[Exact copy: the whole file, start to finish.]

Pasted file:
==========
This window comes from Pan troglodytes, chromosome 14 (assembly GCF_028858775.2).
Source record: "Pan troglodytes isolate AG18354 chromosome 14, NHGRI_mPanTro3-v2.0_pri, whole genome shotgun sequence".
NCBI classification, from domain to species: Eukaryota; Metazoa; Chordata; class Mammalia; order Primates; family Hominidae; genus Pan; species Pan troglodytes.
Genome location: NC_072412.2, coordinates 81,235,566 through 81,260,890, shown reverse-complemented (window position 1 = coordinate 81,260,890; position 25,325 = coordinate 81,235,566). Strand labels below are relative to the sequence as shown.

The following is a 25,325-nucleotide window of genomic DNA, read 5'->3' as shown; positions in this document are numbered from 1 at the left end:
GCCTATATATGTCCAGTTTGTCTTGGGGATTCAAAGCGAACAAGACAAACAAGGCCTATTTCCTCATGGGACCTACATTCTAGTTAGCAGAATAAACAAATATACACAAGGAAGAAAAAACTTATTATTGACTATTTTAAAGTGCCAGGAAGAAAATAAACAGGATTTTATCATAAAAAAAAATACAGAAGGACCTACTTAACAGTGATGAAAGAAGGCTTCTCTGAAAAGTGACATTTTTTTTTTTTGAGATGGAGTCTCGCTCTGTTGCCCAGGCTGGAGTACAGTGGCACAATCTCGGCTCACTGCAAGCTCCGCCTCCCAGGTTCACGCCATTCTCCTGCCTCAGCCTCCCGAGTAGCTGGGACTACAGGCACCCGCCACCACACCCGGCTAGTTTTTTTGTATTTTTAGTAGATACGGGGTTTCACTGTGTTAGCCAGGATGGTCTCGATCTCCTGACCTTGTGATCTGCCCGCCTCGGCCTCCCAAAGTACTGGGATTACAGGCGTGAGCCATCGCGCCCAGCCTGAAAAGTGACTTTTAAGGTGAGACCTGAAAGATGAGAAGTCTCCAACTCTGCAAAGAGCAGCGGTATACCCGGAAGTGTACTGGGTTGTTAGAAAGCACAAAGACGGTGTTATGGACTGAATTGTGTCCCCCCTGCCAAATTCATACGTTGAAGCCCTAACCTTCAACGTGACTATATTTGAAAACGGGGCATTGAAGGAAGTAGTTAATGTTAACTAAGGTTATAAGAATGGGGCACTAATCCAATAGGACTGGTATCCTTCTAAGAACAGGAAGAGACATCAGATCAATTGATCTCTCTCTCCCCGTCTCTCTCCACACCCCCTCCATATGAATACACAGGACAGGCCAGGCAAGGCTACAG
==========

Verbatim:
This window comes from Pan troglodytes, chromosome 14 (assembly GCF_028858775.2).
Source record: "Pan troglodytes isolate AG18354 chromosome 14, NHGRI_mPanTro3-v2.0_pri, whole genome shotgun sequence".
NCBI classification, from domain to species: Eukaryota; Metazoa; Chordata; class Mammalia; order Primates; family Hominidae; genus Pan; species Pan troglodytes.
Genome location: NC_072412.2, coordinates 81,235,566 through 81,260,890, shown reverse-complemented (window position 1 = coordinate 81,260,890; position 25,325 = coordinate 81,235,566). Strand labels below are relative to the sequence as shown.

The following is a 25,325-nucleotide window of genomic DNA, read 5'->3' as shown; positions in this document are numbered from 1 at the left end:
GCCTATATATGTCCAGTTTGTCTTGGGGATTCAAAGCGAACAAGACAAACAAGGCCTATTTCCTCATGGGACCTACATTCTAGTTAGCAGAATAAACAAATATACACAAGGAAGAAAAAACTTATTATTGACTATTTTAAAGTGCCAGGAAGAAAATAAACAGGATTTTATCATAAAAAAAAATACAGAAGGACCTACTTAACAGTGATGAAAGAAGGCTTCTCTGAAAAGTGACATTTTTTTTTTTTGAGATGGAGTCTCGCTCTGTTGCCCAGGCTGGAGTACAGTGGCACAATCTCGGCTCACTGCAAGCTCCGCCTCCCAGGTTCACGCCATTCTCCTGCCTCAGCCTCCCGAGTAGCTGGGACTACAGGCACCCGCCACCACACCCGGCTAGTTTTTTTGTATTTTTAGTAGATACGGGGTTTCACTGTGTTAGCCAGGATGGTCTCGATCTCCTGACCTTGTGATCTGCCCGCCTCGGCCTCCCAAAGTACTGGGATTACAGGCGTGAGCCATCGCGCCCAGCCTGAAAAGTGACTTTTAAGGTGAGACCTGAAAGATGAGAAGTCTCCAACTCTGCAAAGAGCAGCGGTATACCCGGAAGTGTACTGGGTTGTTAGAAAGCACAAAGACGGTGTTATGGACTGAATTGTGTCCCCCCTGCCAAATTCATACGTTGAAGCCCTAACCTTCAACGTGACTATATTTGAAAACGGGGCATTGAAGGAAGTAGTTAATGTTAACTAAGGTTATAAGAATGGGGCACTAATCCAATAGGACTGGTATCCTTCTAAGAACAGGAAGAGACATCAGATCAATTGATCTCTCTCTCCCCGTCTCTCTCCACACCCCCTCCATATGAATACACAGGACAGGCCAGGCAAGGCTACAG